Christopher Hitchens, in Letters to a Young Contrarian, called this approach to the world “living ‘as if’.” Perhaps this year, in the spirit of Gandhi (and of Occupy Wall Street), we should take the idea of living “as if” out of the purely personal realm of “self-actualization” and apply it to as much of our community as we can. Hitchens wrote:

Vaclav Havel, then working as a marginal playwright and poet in a society and state that truly merited the title of Absurd, realised that “resistance” in its original insurgent and militant sense was impossible in the Central Europe of the day. He therefore proposed living “as if” he were a citizen of a free society, “as if” lying and cowardice were not mandatory patriotic duties, “as if” his government had actually signed (which it actually had) the various treaties and agreements that enshrine universal human rights. He called this tactic “The Power of the Powerless” because, even when disagreement can be almost forbidden, a state that insists on actually compelling assent can be relatively easily made to look stupid. You can’t achieve 100 percent control over humans, and if you could, you could not go on doing so. […]

The “People Power” movement of 1989, when whole populations brought down their absurd rulers by an exercise of arms-folding and sarcasm, had its origins partly in the Philippines in 1985, when the dictator Marcos called an opportunist “snap election” and the voters decided to take him seriously. They acted “as if” the vote were free and fair, and made it so. […]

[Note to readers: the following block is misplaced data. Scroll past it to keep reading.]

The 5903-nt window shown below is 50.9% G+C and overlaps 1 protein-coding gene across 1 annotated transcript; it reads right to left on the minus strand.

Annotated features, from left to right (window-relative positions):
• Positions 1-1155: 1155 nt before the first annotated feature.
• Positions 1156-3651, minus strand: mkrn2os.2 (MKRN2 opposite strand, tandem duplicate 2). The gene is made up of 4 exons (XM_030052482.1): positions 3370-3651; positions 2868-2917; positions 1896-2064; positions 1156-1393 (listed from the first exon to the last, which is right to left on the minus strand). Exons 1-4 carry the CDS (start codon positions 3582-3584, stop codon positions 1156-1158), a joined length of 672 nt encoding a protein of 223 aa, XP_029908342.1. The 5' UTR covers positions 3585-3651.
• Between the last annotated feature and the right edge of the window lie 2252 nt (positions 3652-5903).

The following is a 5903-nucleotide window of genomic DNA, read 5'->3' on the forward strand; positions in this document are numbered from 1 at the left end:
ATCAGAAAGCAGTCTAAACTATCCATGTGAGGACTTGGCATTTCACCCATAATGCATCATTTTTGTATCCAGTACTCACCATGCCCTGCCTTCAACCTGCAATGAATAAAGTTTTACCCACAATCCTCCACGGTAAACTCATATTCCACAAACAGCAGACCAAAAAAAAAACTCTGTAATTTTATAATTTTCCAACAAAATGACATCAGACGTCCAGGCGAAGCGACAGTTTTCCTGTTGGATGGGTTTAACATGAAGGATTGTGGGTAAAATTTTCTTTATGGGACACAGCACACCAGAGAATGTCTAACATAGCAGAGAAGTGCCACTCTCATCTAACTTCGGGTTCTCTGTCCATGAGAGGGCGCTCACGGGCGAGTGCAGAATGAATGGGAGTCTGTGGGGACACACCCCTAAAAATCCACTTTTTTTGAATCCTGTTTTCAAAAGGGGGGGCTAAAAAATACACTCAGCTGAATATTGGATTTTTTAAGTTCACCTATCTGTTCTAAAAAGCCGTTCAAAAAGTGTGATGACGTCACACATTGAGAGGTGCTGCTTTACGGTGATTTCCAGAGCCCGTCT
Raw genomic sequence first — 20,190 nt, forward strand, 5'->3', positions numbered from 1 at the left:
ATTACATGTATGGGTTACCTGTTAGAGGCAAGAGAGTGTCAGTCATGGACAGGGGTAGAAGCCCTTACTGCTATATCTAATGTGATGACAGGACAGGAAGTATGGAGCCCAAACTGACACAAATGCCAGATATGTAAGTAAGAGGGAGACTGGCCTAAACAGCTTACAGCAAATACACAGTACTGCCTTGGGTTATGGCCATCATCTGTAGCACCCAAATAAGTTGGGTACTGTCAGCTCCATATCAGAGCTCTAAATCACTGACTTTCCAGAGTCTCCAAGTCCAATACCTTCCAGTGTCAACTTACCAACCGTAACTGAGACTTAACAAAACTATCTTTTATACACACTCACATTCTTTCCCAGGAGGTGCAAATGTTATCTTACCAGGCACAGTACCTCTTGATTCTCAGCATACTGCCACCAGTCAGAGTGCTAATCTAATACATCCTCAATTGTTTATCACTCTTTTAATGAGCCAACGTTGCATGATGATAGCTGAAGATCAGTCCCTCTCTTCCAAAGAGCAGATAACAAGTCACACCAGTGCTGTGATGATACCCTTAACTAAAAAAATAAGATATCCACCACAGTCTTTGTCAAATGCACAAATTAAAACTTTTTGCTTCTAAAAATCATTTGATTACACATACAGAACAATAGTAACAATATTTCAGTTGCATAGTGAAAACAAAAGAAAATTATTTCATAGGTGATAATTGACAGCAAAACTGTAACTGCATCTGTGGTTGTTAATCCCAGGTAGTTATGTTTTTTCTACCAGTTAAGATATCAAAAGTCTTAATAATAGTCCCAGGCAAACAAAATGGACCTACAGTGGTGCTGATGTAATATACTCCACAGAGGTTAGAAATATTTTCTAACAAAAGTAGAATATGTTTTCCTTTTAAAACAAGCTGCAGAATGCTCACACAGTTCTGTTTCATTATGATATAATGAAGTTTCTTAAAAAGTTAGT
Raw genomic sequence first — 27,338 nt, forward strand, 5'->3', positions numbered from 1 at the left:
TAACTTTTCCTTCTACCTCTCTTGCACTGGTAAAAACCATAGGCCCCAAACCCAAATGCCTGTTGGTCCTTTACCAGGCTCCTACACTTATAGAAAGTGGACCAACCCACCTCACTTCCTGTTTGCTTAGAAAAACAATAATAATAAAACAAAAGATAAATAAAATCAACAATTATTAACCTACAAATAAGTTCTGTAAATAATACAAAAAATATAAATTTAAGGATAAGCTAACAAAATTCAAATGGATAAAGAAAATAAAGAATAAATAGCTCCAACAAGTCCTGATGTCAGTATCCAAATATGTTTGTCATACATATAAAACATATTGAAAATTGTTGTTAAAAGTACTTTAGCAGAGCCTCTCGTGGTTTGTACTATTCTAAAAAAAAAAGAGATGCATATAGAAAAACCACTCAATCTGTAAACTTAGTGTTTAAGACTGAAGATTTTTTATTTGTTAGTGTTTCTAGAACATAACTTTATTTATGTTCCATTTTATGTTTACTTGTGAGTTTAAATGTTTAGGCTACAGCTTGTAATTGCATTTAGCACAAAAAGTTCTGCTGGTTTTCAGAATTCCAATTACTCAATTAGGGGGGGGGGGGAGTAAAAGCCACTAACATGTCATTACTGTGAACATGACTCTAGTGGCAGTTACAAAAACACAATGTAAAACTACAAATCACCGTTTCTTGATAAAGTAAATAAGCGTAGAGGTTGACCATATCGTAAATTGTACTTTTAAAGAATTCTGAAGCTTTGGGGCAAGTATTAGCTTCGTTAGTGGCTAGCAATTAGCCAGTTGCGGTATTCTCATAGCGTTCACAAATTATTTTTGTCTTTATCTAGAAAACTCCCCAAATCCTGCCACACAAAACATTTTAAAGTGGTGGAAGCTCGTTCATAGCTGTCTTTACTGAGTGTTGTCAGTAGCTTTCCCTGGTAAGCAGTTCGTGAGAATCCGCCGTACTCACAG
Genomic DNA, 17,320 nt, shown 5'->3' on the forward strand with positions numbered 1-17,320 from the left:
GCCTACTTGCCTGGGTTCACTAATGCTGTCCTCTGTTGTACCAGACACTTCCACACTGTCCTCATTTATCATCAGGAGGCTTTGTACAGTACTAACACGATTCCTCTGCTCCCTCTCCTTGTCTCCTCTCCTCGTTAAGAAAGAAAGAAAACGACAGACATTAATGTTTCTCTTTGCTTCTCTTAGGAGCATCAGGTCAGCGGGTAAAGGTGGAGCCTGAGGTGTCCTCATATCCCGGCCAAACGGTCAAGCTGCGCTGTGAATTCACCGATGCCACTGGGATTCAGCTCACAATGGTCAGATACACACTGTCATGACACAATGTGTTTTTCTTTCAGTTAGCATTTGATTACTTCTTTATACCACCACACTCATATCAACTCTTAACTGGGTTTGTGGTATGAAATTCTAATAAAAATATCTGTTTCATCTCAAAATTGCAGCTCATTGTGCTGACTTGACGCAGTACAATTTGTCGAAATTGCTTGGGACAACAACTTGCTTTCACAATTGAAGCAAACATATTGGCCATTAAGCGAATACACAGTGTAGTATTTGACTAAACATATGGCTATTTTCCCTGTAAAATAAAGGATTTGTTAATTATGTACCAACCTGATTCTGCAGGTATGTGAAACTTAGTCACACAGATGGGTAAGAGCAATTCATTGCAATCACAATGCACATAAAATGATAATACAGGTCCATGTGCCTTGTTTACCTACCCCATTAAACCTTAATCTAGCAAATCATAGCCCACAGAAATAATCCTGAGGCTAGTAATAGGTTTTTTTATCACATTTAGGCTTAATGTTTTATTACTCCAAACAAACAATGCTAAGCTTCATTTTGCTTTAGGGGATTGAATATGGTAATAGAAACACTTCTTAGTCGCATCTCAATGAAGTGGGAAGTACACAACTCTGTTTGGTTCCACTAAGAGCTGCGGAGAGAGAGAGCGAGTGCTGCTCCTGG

One could add further examples. In the late Victorian period, Oscar Wilde — master of the pose but not a mere poseur — decided to live and act “as if” moral hypocrisy were not regnant. In the Deep South in the early 1960s, Rosa Parks (after some arduous dress rehearsals of her own) decided to act “as if” a hardworking black woman could sit down on a bus at the end of the day’s labor. In Moscow in the 1970s, Aleksandr Solzhenitsyn resolved to write “as if” an individual scholar could investigate the history of his own country, and publish his findings. They all, by behaving literally, acted ironically. In each case, as we know now, the authorities were forced first to act crassly and then to look crass, and eventually to fall victim to stern verdicts from posterity. […]